I've read a brilliant white paper "As-is and To-Be Process Modelling: a Flawed and Failed Paradigm," authored by John Owens, which I highly recommend for your reading. John finally uncovers the argument that modeling a business process "as-is" does not make sense unless you plan to keep it as is. Sorry, but modeling an as-is process also does not make sense because it works already, without your model; the only useful thing you can do with it is to document it.
If you plan to charge the process, and you have documentation, the only things you need to know for the modelling of a future process are:
1) Input of the current business process and its triggers.
2) Expected outcome of the current business process.
3) Business functionality realized by the current business process.
You need to know all these elements to answer only one question: When you create a new business process, will you need to maintain the current one--i.e., is the business function realized by the current process still in use or still needed?
Knowing how the current process works does not help you at all to understand how to move into the new/target process. That is because the work of the process does not identify what the process had been expected to do. I fully agree with John on this.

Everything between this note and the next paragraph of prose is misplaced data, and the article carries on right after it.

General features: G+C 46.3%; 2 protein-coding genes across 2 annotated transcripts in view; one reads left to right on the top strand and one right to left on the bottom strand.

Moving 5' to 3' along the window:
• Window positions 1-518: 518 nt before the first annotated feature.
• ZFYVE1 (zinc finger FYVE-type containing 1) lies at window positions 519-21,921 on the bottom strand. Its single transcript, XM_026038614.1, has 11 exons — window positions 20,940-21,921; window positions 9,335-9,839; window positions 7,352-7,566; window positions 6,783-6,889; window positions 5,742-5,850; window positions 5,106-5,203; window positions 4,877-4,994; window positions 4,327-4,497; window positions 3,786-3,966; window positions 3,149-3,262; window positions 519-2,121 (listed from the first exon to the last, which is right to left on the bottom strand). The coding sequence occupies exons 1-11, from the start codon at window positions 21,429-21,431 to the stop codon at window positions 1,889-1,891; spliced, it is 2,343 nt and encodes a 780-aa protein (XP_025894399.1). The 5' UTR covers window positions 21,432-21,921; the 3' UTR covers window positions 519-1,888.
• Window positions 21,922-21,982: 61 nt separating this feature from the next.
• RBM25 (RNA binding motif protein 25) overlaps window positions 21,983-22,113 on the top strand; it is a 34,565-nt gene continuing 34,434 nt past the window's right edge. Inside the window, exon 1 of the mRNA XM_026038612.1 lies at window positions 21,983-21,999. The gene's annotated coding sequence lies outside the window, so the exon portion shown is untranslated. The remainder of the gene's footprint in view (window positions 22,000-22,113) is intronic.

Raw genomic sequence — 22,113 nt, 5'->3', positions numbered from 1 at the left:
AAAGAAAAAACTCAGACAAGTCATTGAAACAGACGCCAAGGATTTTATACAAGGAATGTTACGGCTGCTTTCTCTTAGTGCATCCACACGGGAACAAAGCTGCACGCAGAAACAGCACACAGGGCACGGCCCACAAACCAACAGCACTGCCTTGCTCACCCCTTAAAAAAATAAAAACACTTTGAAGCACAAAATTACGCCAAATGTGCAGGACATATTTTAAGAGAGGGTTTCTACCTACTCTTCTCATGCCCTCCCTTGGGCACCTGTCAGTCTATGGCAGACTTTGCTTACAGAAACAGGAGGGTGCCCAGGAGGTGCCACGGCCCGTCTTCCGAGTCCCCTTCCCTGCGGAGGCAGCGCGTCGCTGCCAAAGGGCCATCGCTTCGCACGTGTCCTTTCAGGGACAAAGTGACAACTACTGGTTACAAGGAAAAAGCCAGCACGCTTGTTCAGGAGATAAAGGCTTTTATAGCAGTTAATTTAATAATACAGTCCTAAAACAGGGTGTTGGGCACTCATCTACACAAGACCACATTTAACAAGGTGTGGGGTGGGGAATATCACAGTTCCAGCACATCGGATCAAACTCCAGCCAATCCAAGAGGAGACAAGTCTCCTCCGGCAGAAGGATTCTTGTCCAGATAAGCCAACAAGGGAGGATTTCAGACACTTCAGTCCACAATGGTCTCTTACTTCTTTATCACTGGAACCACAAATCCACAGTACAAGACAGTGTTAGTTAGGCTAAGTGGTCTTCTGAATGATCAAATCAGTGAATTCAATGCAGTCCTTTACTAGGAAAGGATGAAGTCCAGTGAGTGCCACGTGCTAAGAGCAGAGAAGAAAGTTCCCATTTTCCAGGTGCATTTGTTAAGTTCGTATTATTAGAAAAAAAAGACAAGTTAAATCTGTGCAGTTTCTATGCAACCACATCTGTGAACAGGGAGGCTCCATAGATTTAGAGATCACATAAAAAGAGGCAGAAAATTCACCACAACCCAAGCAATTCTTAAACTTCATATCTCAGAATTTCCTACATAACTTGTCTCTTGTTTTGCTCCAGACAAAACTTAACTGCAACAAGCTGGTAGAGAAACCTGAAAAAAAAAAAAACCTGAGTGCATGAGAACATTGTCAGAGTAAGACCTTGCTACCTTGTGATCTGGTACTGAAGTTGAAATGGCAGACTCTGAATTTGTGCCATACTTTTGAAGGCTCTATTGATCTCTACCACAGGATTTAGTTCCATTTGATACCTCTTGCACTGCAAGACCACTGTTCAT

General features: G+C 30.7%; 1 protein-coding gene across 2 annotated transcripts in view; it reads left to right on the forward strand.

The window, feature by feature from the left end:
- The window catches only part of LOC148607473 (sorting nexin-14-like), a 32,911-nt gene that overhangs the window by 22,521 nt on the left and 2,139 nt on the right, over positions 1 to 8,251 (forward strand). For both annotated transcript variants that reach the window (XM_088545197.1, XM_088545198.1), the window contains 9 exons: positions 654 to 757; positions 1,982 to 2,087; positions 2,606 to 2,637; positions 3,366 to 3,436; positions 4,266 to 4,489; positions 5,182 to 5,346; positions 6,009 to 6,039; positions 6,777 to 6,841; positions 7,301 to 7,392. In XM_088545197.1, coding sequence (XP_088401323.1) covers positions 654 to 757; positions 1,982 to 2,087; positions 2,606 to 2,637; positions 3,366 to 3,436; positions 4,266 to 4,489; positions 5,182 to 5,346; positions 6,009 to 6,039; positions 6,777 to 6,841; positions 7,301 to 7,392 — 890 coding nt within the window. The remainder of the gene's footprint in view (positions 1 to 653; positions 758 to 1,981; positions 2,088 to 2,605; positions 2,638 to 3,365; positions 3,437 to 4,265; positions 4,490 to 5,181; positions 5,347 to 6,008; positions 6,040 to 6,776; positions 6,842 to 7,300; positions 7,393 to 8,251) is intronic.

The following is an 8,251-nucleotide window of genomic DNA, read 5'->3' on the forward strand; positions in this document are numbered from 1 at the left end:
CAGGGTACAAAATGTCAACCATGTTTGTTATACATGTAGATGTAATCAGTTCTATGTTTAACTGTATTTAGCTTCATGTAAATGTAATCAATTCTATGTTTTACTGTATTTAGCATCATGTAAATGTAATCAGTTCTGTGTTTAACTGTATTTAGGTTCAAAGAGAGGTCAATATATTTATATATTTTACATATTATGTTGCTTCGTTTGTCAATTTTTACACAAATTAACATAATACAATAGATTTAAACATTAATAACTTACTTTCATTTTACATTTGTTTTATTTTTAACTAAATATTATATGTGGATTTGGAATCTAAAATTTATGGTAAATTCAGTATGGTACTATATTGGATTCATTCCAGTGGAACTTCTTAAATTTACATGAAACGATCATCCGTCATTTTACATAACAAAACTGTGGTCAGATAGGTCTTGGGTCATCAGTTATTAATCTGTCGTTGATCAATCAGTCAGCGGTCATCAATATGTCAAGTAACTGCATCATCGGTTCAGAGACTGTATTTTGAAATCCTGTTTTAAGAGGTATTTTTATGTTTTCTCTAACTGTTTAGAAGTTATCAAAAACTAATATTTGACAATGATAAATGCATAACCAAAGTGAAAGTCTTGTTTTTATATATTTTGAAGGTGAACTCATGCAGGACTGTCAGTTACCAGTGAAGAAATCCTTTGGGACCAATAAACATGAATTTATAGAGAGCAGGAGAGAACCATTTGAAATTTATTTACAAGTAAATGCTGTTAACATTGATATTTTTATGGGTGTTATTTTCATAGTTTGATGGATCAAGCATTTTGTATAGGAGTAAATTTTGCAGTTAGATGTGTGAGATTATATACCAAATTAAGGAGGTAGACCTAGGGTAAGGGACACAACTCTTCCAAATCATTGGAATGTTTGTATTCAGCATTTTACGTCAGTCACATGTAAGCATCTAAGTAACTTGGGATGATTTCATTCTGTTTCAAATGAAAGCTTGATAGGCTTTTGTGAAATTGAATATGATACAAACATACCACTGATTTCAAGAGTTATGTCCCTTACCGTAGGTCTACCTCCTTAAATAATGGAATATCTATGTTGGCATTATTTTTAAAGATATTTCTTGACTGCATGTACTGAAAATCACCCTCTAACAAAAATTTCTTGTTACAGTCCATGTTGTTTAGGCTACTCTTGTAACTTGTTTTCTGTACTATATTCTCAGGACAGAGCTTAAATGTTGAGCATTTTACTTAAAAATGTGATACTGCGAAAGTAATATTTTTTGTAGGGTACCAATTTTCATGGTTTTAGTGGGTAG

The white paper points out that the first useful model for business process design is not a process model but a business function model--that is, the one that defines aforementioned three elements.
If a business analyst raises his or her head, it would not be difficult to notice that those elements actually form a model of a business service. This is what I have continually repeated for several years now: If you want to manage business process-based solutions, forget about process details. Look at it as it is a service and you will know whether the current process is what you really need and what you might want instead.